Erdogan caught between Putin and ISIS in Syria
President Erdogan could not get the approval he expected for a new invasion operation in Syria at his meetings in Tehran and Sochi. On the contrary, Putin urged him to come to an agreement with the Syrian government and solve his problem with Assad. After the heavy Russian bombardment in Idlib, where the number of military casualties is still unknown, Erdogan rushed to Russia and was received by Putin after a prolonged tour of his residence.
Eventually, a deal on Syria was agreed upon, the red lines of which were set by Putin, and the parties have largely complied with this agreement. However, given his country's aggravating economic situation, Erdogan is looking for a spectacular international success that will bend the agenda and, in the process, inflame the nationalist sentiments of the people.
The dogfights in the Aegean Sea and the mutual accusations with Greece after the last NATO exercise, as well as Defense Minister Hulusi Akar's aggressive take on the matter, would not serve him enough, because he knows very well that taking action against Greece would mean a confrontation with the entire Western bloc, particularly with the European Union. Things are not going as planned in Iraqi Kurdistan. Like everything else, the Turkish media has a total blackout on the operation, and even the downed helicopter and the alleged casualties of the Turkish armed forces do not make the news.
The only option available to Erdogan is Syria... Russia and Iran oppose an operation in Syria, as well as the United States and the heavyweights of the European Union, but Erdogan is rather concerned by Putin's reaction and approval. He is the reason why every time Erdogan takes a step forward, he has to take two steps back. Polls suggest that such an operation, like previous ones, would improve Erdogan's popularity ratings by three or four points. But for the rank and file, crushed under the weight of harsh economic conditions, such an operation will not represent a lasting concern. Therefore, if Erdogan gets the green light from Putin, he will either kick off the operation immediately before the elections, or he will opt to hold the elections concurrently with the operation.
As Turkey's pro-state opposition will fall in line behind Erdogan, that will not only create a deep rift within the opposition, but he will also gain power, albeit temporarily, and will manage to shift the agenda from economics to "jihad."
Another solution for Erdogan is to sit at the table with Assad... In this way, he can try to return some of the Syrian refugees, to whom he has channeled the anger of the starving population, and win the sympathy of the voters. He took the first step toward resetting his decade-long policy in Syria by declaring, "We have no desire to overthrow Assad," but he did not get the response he expected from Damascus. Assad has preconditions, such as Turkey's withdrawal from Syrian territory to sit at the table...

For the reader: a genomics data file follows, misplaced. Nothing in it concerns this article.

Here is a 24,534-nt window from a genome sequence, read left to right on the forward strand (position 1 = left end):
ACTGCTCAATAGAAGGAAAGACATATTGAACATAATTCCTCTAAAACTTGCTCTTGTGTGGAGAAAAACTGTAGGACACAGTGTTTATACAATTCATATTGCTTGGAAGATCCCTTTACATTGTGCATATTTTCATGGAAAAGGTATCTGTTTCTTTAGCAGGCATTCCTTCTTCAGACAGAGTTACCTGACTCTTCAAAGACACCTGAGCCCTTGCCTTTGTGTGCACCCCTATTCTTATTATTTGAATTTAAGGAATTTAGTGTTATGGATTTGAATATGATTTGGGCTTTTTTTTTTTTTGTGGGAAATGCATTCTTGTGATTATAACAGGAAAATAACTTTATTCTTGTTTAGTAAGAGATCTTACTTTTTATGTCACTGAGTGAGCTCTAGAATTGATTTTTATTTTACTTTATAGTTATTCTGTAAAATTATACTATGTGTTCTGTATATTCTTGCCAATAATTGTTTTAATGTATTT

Even if he overcomes the Assad problem with Putin's intervention, there is still the problem of ISIS/Al Qaeda-linked fundamentalist militants that Erdogan has been feeding and equipping with his own hands. It was enough for these groups to pour into the streets in Turkish-controlled areas and burn Turkish flags, which demonstrates what is in store for Ankara.
Sitting at the table with Assad carries the risk that these Islamist radicals, thousands of whom live in provinces along the border, will turn their weapons against Ankara. The feeling of being betrayed by Ankara could lead these groups to commit acts of violence that are difficult to control. And it should be noted that these militants are spread across several major cities, including Istanbul. And there is no doubt they are also likely to attack the Turkish Armed Forces in Turkish-controlled areas. Therefore, war or peace with Assad are not easy options for Erdogan. He has no choice but to wallow in a pit of his own making, but this is also true for the opposition, who fantasize of striking a deal with Assad and sending the Syrians home. To sum up, Turkey risks facing a massive wave of Islamist terrorism in the near future.
*Ergun Babahan graduated from Istanbul University Law School in 1981. After a short time working as a lawyer, he stepped into journalism as a reporter in Yeni Asır. He worked as an editor, managing editor and editor-in-chief in Söz, Hürriyet, Sabah and Yeni Binyıl newspapers, respectively. He joined the John Knight Professional Program at Stanford University with a German Marshall Fund scholarship in 1988, and the American Foreign Policy Process program at the University of Maryland in 1990 with a Ford Foundation scholarship. Babahan served as the editor-in-chief for +Gercek and now works as editor-in-chief for +GercekNews.